1. Murray, Kathleen RN, CNA, MSN

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Q What's your best advice on how to improve patient satisfaction scores as quickly as possible?


Patient satisfaction has become the core of evaluating the effectiveness of healthcare delivery. As of July 2007, most hospitals were participating in the Hospital Consumer Assessment of Healthcare Providers and Systems (HCAHPS)-a public reporting initiative in which patients complete a patient satisfaction survey, rating their experiences of hospital care and services. Hospitals will be reporting their results to the Centers for Medicare & Medicaid Services (CMS), and effective this year, CMS will begin reporting the results publicly.


With the required reporting on the horizon, it's imperative that you start a unit-based patient satisfaction committee that's staff driven. You'll need to have the committee focus on the nursing questions from your patient satisfaction survey tool that are scoring the lowest. Nurses will need to select and take ownership of a specific question where problem scores are found. Their assignment will be to develop an improvement plan based on best-practice solutions. The staff will need access to the intranet site of the patient satisfaction tool that your organization is utilizing. These sites normally have numerous resources available to assist in action plan development. Your unit will reap the benefits of an upward trend in patient satisfaction scores when your staff is truly engaged in the solutions.


Additionally, it's important that staff is made aware that service disappointments can occur. When these service disappointments transpire, they should be addressed and resolved with a sincere and genuine apology. Resolving patient complaints can be intimidating; therefore, bringing a coworker into the interaction can lend support and add calm to the situation. Colleagues working together to solve problems for patients and families exemplifies teamwork at its best.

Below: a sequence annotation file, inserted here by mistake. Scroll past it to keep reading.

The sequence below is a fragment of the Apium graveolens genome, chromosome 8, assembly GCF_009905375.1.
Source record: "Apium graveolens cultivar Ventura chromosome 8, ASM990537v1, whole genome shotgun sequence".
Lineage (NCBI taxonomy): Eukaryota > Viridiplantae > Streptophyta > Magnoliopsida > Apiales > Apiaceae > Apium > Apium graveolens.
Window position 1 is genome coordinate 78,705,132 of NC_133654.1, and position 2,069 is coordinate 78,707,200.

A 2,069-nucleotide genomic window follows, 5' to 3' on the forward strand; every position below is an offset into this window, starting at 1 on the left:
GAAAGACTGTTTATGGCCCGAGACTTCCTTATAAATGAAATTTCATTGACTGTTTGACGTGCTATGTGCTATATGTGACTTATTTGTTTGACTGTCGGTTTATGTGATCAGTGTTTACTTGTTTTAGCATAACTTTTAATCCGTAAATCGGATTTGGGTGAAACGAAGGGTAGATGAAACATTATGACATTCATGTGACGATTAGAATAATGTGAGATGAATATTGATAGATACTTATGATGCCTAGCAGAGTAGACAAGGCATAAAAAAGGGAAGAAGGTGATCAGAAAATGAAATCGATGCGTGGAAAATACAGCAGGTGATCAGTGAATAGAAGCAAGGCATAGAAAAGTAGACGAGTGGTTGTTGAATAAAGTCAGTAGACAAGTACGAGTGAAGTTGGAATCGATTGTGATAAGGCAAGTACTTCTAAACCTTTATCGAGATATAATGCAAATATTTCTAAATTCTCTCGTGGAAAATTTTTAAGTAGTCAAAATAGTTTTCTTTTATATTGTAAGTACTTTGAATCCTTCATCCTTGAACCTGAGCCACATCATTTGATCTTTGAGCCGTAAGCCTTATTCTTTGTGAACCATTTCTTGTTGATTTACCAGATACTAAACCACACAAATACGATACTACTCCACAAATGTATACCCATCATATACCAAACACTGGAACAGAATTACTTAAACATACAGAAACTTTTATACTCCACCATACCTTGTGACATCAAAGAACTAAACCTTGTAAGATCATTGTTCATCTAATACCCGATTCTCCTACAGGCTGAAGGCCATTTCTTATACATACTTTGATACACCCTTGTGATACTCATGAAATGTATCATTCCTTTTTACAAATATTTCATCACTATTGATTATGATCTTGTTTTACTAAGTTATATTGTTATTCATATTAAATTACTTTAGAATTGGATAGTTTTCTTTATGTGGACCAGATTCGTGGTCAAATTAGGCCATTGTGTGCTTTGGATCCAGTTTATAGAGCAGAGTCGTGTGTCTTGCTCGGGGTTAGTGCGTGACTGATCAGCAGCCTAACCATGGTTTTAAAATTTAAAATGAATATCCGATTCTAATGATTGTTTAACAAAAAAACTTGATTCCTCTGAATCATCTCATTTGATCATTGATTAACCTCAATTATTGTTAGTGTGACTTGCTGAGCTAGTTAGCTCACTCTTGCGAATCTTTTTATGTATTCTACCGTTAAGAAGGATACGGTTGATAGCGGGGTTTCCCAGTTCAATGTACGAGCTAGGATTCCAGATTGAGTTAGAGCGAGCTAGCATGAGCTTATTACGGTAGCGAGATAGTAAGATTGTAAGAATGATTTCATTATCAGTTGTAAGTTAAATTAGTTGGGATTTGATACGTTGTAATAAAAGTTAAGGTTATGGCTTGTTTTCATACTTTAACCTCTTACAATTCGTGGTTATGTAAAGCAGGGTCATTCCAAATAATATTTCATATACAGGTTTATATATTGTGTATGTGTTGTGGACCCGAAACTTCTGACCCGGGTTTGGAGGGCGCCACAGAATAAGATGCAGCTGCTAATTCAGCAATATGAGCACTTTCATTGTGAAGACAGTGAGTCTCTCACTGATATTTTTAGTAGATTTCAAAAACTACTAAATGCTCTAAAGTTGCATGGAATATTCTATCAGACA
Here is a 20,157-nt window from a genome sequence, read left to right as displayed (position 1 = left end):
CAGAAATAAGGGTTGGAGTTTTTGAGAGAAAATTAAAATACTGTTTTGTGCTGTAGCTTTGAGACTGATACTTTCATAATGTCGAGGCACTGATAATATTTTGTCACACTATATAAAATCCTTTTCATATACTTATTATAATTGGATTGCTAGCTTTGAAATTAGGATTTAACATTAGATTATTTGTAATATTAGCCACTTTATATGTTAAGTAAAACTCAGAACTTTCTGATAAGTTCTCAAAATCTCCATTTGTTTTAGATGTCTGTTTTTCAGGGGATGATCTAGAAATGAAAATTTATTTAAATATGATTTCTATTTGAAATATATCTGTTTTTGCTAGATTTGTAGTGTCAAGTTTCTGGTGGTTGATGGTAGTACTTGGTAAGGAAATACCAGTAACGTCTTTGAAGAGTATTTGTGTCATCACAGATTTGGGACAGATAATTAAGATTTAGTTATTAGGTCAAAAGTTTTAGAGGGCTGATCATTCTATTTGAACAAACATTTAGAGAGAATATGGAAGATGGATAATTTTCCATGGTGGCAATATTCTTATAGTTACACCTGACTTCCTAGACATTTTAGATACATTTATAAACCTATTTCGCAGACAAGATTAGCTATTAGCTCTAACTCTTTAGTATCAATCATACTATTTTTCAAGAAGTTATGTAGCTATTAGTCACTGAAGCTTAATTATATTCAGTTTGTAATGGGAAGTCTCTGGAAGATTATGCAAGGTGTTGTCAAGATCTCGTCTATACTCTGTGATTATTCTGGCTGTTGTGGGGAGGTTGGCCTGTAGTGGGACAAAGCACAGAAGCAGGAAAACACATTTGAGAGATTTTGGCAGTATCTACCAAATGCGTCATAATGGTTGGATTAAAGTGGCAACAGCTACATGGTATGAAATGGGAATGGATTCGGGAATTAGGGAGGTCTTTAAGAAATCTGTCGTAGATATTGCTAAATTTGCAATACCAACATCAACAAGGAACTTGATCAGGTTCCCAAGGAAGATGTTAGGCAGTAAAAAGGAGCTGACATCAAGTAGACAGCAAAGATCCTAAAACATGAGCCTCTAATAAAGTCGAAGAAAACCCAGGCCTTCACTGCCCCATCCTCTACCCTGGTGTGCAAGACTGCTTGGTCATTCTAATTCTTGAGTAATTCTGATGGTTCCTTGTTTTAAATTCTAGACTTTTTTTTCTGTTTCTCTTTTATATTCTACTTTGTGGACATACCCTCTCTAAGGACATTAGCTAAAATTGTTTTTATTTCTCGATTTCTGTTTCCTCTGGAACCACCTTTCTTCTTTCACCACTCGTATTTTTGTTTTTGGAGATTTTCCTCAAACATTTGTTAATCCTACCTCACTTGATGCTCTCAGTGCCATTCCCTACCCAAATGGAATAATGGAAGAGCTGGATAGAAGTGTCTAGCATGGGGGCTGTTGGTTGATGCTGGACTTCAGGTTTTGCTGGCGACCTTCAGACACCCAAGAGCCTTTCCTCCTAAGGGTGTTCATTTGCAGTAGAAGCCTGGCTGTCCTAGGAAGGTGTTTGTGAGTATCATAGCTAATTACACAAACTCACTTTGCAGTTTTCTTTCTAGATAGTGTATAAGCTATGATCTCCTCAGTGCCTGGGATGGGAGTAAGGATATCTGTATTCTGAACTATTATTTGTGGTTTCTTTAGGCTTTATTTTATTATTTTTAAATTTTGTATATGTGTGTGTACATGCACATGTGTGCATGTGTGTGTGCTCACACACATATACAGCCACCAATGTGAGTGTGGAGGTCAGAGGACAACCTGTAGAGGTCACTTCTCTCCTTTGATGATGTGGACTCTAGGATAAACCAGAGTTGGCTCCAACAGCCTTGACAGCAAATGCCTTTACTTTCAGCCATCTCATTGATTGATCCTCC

Q We have a central budget for staff conference attendance. What are fair criteria to be used to determine if this is an appropriate use of funds?

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Every leader needs to ensure the continued growth of employees through a mutually defined developmental plan as part of their yearly performance evaluation. Be creative with your staff in finding numerous venues for lifelong learning.


Any employee interested in attending a continuing-education program or conference should first discuss it with his or her manager. The expectation of any organization is that every nurse manager will review the request in a cost-conscious, strategically aligned manner. Ask yourself the following questions before approving the request:


* Is the conference related to enhancing the skills and competencies that the nurse uses in his or her current position?


* Will the continuing education build future competencies that support the strategic future needs of the organization?


* Is the education needed for the organization to comply with state or federal regulations?


* Will the education support the mutually agreed-upon personal developmental goals?



If you answer yes to any one of the questions and the cost of the conference or continuing-education session is reasonable, you should follow your organization's approval process.


Managers are key staff advocates for continuing education and vital to creating a culture of professional development that ultimately drives employee engagement.